There is still some cleaning up that needs to be done and I am debating putting up a few posters to liven up the area but so far it’s off to a great start. I put my lamp from my college room there to brighten up the space and I even bought some sun flowers to put in the window. They have since wilted but I always wanted sunflowers and never really had a reason to get them before. But this was a great excuse, I thought.

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The Society Continues to Crumble: Insurgent

ImageA few nights ago, I stayed up late to finish Insurgent, the second book in Veronica Roth’s Divergent series. To see my review of her first book click here, or scroll down to the next post. Insurgent starts right where Divergent leaves off, and Veronica Roth continues the action at the same break neck speed. At the end of the first book, the factions that Tris’s society has come to rely on began to turn on one another, and Tris and the rest of her Dauntless family are left to their own devices.

Much of the book is spent with them traveling from faction to faction, trying to figure out who to trust and who to believe after the Erudite community’s attempted take over of the Abnegation. There is also the introduction of some new characters, including the Factionless – those people who either failed to successfully chose or get into a faction, or those who have left the factionless life. Tris, having spent most of the first book in fear of a factionless life without community – begins to see these people, and her society as a whole in a different light.

Throughout the book, Tris is dealing with quite a heavy load in the aftermath of the battle that concludes the first book. She has lost both her parents, and is dealing with the fact that she shot one of her friends, a fellow Dauntless transfer. Things with Tobias, otherwise known as Four, are also a little rocky, as the two of them try to figure out how to navigate in this new unstable situation, what they want to get out of it, and how to fit each other into their plans, especially when their plans may differ. Trouble in paradise. I personally enjoyed this conflict as it made both characters more flushed out and realistic – no one’s relationship is perfect, and it gets tiring when relationships are shown in only one light through books, movies, etc.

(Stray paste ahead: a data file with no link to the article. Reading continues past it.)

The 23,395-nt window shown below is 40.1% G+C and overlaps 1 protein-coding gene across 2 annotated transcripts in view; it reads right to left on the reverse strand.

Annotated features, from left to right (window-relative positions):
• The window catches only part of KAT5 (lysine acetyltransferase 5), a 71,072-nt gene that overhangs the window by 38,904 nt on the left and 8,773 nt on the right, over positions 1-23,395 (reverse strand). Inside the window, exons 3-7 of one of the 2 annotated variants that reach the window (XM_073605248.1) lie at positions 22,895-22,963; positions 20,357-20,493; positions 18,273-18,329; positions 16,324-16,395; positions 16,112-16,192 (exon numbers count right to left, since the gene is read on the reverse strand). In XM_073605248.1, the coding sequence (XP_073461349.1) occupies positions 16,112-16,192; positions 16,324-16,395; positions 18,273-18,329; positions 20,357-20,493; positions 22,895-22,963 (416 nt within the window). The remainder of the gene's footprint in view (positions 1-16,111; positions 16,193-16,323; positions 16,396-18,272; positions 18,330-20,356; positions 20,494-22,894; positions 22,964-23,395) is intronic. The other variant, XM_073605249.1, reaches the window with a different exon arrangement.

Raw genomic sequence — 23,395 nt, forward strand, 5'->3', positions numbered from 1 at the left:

What with all that Tris is going through, it would be easy to say that she becomes weak in the second book, but I would disagree with that statement. While she constantly talks about how she wants to curl up in a ball and pretend that her life isn’t happening, she never actually does that, even when it would be easy for her to do. She knows that she has people she wants to protect and goals she wants to accomplish, she just isn’t always sure what those goals are. Most importantly, she doesn’t want her parent’s deaths to be in vain.

Roth really gets inside Tris’s head in this book in terms of her fears, hopes, and desires. It can be easy when writing such character heavy scenes for the action to slow down, and it can be easy during action heavy scenes to step away from the characters and let the action play itself out, but Roth strikes a good balance between these two extremes in her writing. All of the action comes directly from the characters and the decisions that they make, and she makes much of the internal process within the character’s minds (mainly Tris) exciting and fast paced.